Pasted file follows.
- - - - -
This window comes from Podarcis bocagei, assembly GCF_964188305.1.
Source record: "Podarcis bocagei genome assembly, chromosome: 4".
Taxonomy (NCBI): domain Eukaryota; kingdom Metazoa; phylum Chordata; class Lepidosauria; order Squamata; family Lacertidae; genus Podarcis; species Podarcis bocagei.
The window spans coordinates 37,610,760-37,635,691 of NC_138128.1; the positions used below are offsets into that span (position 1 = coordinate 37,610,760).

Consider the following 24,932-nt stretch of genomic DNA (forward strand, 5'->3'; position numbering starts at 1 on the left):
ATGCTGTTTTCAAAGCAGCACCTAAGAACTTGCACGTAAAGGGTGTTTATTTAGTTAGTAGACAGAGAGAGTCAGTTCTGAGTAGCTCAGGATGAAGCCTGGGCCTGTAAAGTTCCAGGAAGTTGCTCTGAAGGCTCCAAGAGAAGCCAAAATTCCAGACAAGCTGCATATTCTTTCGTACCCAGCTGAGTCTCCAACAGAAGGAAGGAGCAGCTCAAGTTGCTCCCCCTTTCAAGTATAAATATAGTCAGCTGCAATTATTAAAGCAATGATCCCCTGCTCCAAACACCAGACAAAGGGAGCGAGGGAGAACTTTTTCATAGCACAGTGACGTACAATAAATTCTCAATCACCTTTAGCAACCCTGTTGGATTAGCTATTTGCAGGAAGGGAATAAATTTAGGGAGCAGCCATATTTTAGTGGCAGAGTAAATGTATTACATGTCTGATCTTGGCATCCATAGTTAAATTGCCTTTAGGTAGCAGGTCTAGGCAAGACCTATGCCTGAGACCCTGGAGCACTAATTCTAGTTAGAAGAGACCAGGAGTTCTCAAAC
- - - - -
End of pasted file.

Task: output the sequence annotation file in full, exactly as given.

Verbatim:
This window comes from Podarcis bocagei, assembly GCF_964188305.1.
Source record: "Podarcis bocagei genome assembly, chromosome: 4".
Taxonomy (NCBI): domain Eukaryota; kingdom Metazoa; phylum Chordata; class Lepidosauria; order Squamata; family Lacertidae; genus Podarcis; species Podarcis bocagei.
The window spans coordinates 37,610,760-37,635,691 of NC_138128.1; the positions used below are offsets into that span (position 1 = coordinate 37,610,760).

Consider the following 24,932-nt stretch of genomic DNA (forward strand, 5'->3'; position numbering starts at 1 on the left):
ATGCTGTTTTCAAAGCAGCACCTAAGAACTTGCACGTAAAGGGTGTTTATTTAGTTAGTAGACAGAGAGAGTCAGTTCTGAGTAGCTCAGGATGAAGCCTGGGCCTGTAAAGTTCCAGGAAGTTGCTCTGAAGGCTCCAAGAGAAGCCAAAATTCCAGACAAGCTGCATATTCTTTCGTACCCAGCTGAGTCTCCAACAGAAGGAAGGAGCAGCTCAAGTTGCTCCCCCTTTCAAGTATAAATATAGTCAGCTGCAATTATTAAAGCAATGATCCCCTGCTCCAAACACCAGACAAAGGGAGCGAGGGAGAACTTTTTCATAGCACAGTGACGTACAATAAATTCTCAATCACCTTTAGCAACCCTGTTGGATTAGCTATTTGCAGGAAGGGAATAAATTTAGGGAGCAGCCATATTTTAGTGGCAGAGTAAATGTATTACATGTCTGATCTTGGCATCCATAGTTAAATTGCCTTTAGGTAGCAGGTCTAGGCAAGACCTATGCCTGAGACCCTGGAGCACTAATTCTAGTTAGAAGAGACCAGGAGTTCTCAAAC